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InVivo Shares Suffer After FDA Requires More Stringent Trial Requirements




InVivo Therapeutics Holdings Corporation was surprised this week by an unexpected decision from the U.S. Food and Drug Administration’s (FDA). The agency has demanded a much slower dosing schedule than was expected for the company’s five-patient pilot trial of its biopolymer scaffolding, a therapy for acute spinal cord injury, resulting in a delay of approximately two years until trial completion.

InVivo was expecting to file for a humanitarian device exemption (HDE) on data from the pilot trial, enabling it to commercialize the scaffold in the United States by around mid-2015. However, the FDA has also reportedly requested a subsequent controlled pivotal study, meaning that approval could be set back by five years in total. The company’s share price has halved to $1.71 since the revelations emerged on Aug. 27.

“…[T]he news does not come as a total surprise given the recent management changes that took place at the company last week, and the fact that the U.S. FDA always takes the most cautious approach to new medical technology, regardless of how great the preclinical data looks or how often the CEO campaigns publicly,” wrote a Zacks analyst.

InVivo recently lost its chairman, CEO and chief financial officer Francis M. Reynolds, electing Michael J. Astrue as interim CEO and Sean Moran, its director of finance, as acting CFO.

The biodegradable polymer scaffolding is designed to be implanted at the site of an injury to the spinal cord to provide a framework for the cord to regrow. The FDA is instinctively wary of biologically active implants, and has insisted that the five patients be treated sequentially.

However, its demand that each patient be followed for three months after the implantation before InVivo can even request permission from the FDA to enroll the next patient is unusual. Because there will be a delay each time the agency decides whether to grant this permission, InVivo estimates that the trial will take at least 21 months to complete. This suggests that data will not be submitted to the FDA before early 2016, a full two years later than InVivo had planned.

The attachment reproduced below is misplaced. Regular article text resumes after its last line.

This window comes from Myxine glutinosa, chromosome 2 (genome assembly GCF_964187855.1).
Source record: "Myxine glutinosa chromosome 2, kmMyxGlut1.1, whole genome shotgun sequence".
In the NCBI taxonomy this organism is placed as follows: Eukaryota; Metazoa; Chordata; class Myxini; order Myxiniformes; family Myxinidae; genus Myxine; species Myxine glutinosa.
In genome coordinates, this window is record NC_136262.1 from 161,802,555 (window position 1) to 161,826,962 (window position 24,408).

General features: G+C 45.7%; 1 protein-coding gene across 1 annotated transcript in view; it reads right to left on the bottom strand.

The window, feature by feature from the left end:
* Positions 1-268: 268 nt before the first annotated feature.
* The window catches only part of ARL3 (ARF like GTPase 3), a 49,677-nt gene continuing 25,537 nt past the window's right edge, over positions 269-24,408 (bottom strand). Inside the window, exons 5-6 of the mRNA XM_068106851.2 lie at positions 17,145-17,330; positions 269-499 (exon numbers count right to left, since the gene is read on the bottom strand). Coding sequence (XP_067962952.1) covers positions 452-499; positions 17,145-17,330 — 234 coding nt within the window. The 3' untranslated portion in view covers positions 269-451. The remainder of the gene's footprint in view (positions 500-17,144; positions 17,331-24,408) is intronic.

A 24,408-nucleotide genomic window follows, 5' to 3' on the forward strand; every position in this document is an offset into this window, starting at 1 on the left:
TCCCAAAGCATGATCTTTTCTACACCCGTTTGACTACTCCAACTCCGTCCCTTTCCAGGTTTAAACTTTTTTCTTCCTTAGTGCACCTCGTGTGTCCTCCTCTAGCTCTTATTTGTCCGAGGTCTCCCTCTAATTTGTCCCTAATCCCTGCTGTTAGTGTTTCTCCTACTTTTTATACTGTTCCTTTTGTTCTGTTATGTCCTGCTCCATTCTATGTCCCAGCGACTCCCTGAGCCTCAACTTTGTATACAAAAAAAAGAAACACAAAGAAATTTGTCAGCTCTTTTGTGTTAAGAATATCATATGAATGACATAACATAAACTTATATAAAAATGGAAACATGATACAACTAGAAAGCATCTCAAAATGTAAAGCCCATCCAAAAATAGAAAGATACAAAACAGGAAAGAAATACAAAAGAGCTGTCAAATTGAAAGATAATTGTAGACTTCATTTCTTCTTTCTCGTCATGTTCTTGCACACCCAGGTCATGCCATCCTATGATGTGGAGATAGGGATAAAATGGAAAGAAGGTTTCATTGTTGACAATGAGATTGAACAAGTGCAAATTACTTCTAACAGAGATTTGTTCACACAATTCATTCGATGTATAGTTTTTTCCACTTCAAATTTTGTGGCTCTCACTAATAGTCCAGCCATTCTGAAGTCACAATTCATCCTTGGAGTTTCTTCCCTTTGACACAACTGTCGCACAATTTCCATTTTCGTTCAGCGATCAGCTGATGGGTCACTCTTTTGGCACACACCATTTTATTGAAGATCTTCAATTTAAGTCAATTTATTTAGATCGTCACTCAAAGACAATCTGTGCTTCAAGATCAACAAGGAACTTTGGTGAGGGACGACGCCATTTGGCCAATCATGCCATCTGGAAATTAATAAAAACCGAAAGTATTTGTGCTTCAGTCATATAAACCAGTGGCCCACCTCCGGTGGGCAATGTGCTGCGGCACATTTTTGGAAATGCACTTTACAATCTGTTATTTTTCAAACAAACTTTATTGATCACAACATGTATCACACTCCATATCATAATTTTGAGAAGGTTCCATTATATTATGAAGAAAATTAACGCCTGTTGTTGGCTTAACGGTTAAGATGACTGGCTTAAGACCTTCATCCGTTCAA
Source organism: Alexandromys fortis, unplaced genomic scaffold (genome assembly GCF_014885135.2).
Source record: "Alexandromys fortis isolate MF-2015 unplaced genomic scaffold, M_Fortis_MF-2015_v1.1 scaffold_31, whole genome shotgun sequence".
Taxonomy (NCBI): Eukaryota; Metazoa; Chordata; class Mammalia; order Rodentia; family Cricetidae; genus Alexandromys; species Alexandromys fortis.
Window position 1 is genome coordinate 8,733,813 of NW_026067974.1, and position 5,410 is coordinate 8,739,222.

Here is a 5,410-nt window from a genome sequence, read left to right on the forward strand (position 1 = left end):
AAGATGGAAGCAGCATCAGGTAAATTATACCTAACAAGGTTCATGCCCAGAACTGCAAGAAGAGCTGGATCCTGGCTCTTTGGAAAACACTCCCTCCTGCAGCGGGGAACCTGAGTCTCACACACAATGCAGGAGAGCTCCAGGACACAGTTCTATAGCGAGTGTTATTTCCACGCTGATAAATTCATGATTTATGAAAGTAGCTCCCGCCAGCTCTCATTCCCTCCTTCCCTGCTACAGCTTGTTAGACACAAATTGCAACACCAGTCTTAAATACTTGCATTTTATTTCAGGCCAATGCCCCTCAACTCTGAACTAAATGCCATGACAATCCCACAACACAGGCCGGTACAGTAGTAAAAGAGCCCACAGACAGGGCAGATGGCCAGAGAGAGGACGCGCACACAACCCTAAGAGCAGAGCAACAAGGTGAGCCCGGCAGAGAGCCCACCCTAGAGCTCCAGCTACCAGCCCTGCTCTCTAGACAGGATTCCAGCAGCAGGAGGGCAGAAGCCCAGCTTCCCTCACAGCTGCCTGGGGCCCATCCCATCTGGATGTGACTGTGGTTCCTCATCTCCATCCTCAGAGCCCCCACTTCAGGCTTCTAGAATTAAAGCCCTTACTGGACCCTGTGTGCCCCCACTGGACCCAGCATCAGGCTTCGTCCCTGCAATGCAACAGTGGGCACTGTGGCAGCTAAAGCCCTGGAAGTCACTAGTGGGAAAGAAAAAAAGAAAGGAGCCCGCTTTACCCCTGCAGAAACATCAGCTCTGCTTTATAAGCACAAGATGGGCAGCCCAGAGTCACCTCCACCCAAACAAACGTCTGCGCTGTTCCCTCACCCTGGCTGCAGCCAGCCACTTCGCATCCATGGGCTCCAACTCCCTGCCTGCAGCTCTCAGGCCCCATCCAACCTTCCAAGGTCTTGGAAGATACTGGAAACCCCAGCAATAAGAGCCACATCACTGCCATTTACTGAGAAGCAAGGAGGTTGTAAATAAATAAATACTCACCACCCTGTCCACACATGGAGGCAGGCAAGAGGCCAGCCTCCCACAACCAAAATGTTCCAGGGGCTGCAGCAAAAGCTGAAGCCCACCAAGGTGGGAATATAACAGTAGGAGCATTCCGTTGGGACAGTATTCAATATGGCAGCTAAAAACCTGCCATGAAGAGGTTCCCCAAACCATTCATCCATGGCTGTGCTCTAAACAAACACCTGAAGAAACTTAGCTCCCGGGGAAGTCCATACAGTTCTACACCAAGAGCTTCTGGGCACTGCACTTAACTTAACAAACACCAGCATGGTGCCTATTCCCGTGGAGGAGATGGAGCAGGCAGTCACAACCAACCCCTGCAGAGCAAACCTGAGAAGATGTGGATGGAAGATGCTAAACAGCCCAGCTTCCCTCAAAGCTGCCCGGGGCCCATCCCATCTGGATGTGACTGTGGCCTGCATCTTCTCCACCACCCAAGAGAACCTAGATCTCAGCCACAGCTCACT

“Former CEO, Frank Reynolds, had always told us that the biopolymer scaffolding would be on the market after the 5-patient pilot study, “ noted Zacks Analyst Jason Napodano. “Now it seems as though the FDA wants a larger, controlled study prior to granted marketing approval of the scaffolding. Assuming this pivotal trial starts around mid-2016, takes approximately two years to complete, with another year for the FDA to accept and review the application, base case scenario pegs approval of the scaffolding under HDE around mid-2019.”

“We remain fully committed to beginning this study as soon as possible,” said Astrue. “While the study will take additional time, we look forward to bringing this important therapy into the clinic.”








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